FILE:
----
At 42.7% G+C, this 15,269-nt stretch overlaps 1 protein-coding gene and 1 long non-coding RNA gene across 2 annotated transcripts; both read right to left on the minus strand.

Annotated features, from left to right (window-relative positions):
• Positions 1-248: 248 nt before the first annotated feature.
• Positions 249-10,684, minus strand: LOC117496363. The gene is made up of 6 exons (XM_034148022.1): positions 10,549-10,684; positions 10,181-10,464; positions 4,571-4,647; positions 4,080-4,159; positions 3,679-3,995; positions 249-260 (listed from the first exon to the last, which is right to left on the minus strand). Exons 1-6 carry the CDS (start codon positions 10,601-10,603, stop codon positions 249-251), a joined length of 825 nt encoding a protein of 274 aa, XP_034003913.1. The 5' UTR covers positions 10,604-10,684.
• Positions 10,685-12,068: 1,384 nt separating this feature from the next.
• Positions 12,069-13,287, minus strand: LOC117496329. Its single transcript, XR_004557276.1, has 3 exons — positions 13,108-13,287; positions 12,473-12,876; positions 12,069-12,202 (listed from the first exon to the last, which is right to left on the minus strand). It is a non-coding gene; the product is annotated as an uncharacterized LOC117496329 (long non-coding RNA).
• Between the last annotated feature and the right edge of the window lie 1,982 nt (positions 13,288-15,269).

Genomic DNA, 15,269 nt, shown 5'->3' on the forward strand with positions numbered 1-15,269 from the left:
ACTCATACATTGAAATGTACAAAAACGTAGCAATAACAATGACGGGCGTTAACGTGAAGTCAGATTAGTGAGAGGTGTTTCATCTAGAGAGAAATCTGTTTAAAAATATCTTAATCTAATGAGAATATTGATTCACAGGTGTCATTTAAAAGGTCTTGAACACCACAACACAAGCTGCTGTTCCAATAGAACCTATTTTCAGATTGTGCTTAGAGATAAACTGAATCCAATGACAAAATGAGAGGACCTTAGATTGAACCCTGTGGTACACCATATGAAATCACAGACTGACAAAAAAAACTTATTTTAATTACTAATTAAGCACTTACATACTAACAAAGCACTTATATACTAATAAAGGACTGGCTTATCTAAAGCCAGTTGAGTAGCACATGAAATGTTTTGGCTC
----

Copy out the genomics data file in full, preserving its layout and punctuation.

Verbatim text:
At 42.7% G+C, this 15,269-nt stretch overlaps 1 protein-coding gene and 1 long non-coding RNA gene across 2 annotated transcripts; both read right to left on the minus strand.

Annotated features, from left to right (window-relative positions):
• Positions 1-248: 248 nt before the first annotated feature.
• Positions 249-10,684, minus strand: LOC117496363. The gene is made up of 6 exons (XM_034148022.1): positions 10,549-10,684; positions 10,181-10,464; positions 4,571-4,647; positions 4,080-4,159; positions 3,679-3,995; positions 249-260 (listed from the first exon to the last, which is right to left on the minus strand). Exons 1-6 carry the CDS (start codon positions 10,601-10,603, stop codon positions 249-251), a joined length of 825 nt encoding a protein of 274 aa, XP_034003913.1. The 5' UTR covers positions 10,604-10,684.
• Positions 10,685-12,068: 1,384 nt separating this feature from the next.
• Positions 12,069-13,287, minus strand: LOC117496329. Its single transcript, XR_004557276.1, has 3 exons — positions 13,108-13,287; positions 12,473-12,876; positions 12,069-12,202 (listed from the first exon to the last, which is right to left on the minus strand). It is a non-coding gene; the product is annotated as an uncharacterized LOC117496329 (long non-coding RNA).
• Between the last annotated feature and the right edge of the window lie 1,982 nt (positions 13,288-15,269).

Genomic DNA, 15,269 nt, shown 5'->3' on the forward strand with positions numbered 1-15,269 from the left:
ACTCATACATTGAAATGTACAAAAACGTAGCAATAACAATGACGGGCGTTAACGTGAAGTCAGATTAGTGAGAGGTGTTTCATCTAGAGAGAAATCTGTTTAAAAATATCTTAATCTAATGAGAATATTGATTCACAGGTGTCATTTAAAAGGTCTTGAACACCACAACACAAGCTGCTGTTCCAATAGAACCTATTTTCAGATTGTGCTTAGAGATAAACTGAATCCAATGACAAAATGAGAGGACCTTAGATTGAACCCTGTGGTACACCATATGAAATCACAGACTGACAAAAAAAACTTATTTTAATTACTAATTAAGCACTTACATACTAACAAAGCACTTATATACTAATAAAGGACTGGCTTATCTAAAGCCAGTTGAGTAGCACATGAAATGTTTTGGCTC